Swollen feet and ankles could be caused by many things: standing for long periods of time, being overweight, wearing tight shoes or socks that don’t fit properly, pregnancy, or varicose veins. The list goes on. Even if you’re not experiencing any other symptoms with your swollen feet or ankle pain, it’s important to tell your doctor about them so they can do blood work and an examination to find out what the problem may be, especially if this isn’t a regular occurrence. To help you get a better understanding of the different issues that may be causing this, this article will take a look at what swollen ankles and feet could mean for your health.
If you’re dehydrated, one of the first places your body will seek to keep water is in your tissues. This is because storing moisture is easier for your body than manufacturing more. If you are dehydrated, you may experience swelling in your feet and ankles. Dehydration can be treated in a variety of ways, depending on how severe the condition is. If you believe you might be dehydrated, drink lots of non-alcoholic fluids such as water or juice. Salty foods, high in salt, sodium, or potassium, can also help to relieve fluid accumulation due to dehydration.
One potential health issue that swollen feet and ankles could be a sign of is kidney disease. When the kidneys aren’t functioning properly, they can’t get rid of the excess fluid in the body, which causes swelling, primarily in the lower extremities. This is because the veins in the lower body have to work harder to pump blood up to the heart, and the extra fluid makes it difficult for them to do so. Along with swollen feet and ankles, common symptoms of kidney disease include fatigue, shortness of breath, pale skin, itchy skin, and muscle cramps.
Heart failure is a serious condition in which the heart isn’t able to pump enough blood to meet the body’s needs. Swollen feet and ankles are common in people with heart failure, as well as other symptoms such as shortness of breath, fatigue, and rapid or irregular heartbeat. If you’re experiencing any of these symptoms, it’s important to see a doctor as soon as possible. As scary as heart failure sounds, early diagnosis and treatment can often prolong life.
Liver disease can be another ailment that can cause swollen feet and ankles. When the liver isn’t functioning properly, it can’t get rid of the toxins in the body, which causes fluid to build up. This extra fluid leads to swelling, most commonly in the abdomen, but it can also cause swelling in the feet and ankles. Along with swollen feet and ankles, common symptoms of liver disease include fatigue, nausea, vomiting, loss of appetite, jaundice, and pain in the upper right side of the abdomen.
Blood clots can also cause swollen feet and ankles. A blood clot in the leg, called a deep vein thrombosis (DVT), can cause swelling, pain, and redness in the leg. If a blood clot breaks free and travels to the lungs, it’s called a pulmonary embolism (PE). This can be a life-threatening condition, so if you’re experiencing any of the symptoms of a blood clot, such as swelling in the feet and ankles, pain in the leg, chest pain, shortness of breath, or rapid heartbeat, go to the emergency room immediately.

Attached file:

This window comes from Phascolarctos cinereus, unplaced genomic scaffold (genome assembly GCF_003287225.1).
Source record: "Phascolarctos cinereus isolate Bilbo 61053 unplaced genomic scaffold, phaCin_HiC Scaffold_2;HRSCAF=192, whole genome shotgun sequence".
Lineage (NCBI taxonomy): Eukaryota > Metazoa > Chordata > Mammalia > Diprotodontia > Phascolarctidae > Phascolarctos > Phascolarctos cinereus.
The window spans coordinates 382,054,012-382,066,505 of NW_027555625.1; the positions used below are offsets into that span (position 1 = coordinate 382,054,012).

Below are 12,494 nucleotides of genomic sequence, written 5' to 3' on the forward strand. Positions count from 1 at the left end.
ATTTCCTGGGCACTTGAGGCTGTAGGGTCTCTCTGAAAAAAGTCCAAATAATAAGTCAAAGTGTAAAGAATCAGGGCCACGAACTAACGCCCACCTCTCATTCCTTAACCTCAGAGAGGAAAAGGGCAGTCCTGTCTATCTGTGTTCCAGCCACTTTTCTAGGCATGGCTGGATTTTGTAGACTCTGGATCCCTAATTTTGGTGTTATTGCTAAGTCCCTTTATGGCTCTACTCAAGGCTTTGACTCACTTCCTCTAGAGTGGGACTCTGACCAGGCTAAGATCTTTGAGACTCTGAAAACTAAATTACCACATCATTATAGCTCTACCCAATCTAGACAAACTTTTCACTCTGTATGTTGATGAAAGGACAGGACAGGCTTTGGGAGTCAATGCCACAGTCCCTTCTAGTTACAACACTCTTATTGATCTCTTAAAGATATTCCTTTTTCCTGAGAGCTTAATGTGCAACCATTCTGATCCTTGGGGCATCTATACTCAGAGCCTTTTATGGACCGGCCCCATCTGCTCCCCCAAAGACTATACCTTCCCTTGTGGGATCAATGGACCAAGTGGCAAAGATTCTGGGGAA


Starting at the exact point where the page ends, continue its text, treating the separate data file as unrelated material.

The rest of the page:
Most people are aware when they develop diabetes, however, if you aren’t aware of all the symptoms the swelling in your feet and ankles can come as a shock. When blood sugar levels are high, the body tries to get rid of the excess sugar by spilling it into the urine. This causes the body to release more water, which leads to swelling, most commonly in the feet and ankles. Along with swollen feet and ankles, common symptoms of diabetes include excessive thirst, frequent urination, fatigue, blurred vision, and weight loss.
An infection, such as cellulitis, can also cause swollen feet and ankles. Cellulitis is a bacterial infection that affects the skin and tissues underneath the skin. This infection can cause the affected area to become red, warm, swollen, and painful. Along with swollen feet and ankles, common symptoms of cellulitis include fever, chills, body aches, and a general feeling of being unwell. Other types of infections that may lead to swelling in the feet or ankles include abscesses and fungal infections.
Peripheral vasculopathy is a condition that affects the blood vessels outside of the heart. This condition can cause feet and ankles to swell, as well as the hands and arms. The reason for this swelling is that the blood vessels can’t transport blood and oxygen as efficiently as they should, which causes fluid to build up in the tissues. Other common symptoms you may experience due to peripheral vasculopathy include numbness and tingling in the extremities, pain in the extremities, and blue or purplish color to the skin.
Edema is a condition that is characterized by an accumulation of fluid in the tissues. This can lead to swelling in the feet and ankles, as well as the hands and face. The cause of edema can be many things, such as severe protein deficiency, cirrhosis of the liver, damage to certain veins, and pregnancy. You may also notice other common symptoms of edema such as difficulty breathing, a rapid heartbeat, and chest pain.
So, what do swollen feet and ankles mean for your health? In short, there are a few things that could be causing the swelling, some of which are more serious than others. If you’re experiencing any other symptoms along with swollen feet and ankles, it’s important to see a doctor as soon as possible. Swollen feet and ankles can be a sign of something as simple as dehydration, but they can also be a sign of a more serious condition, such as diabetes or liver disease. By being aware of the various causes of swollen feet and ankles, you can better assess your own risk and take the necessary steps to protect your health.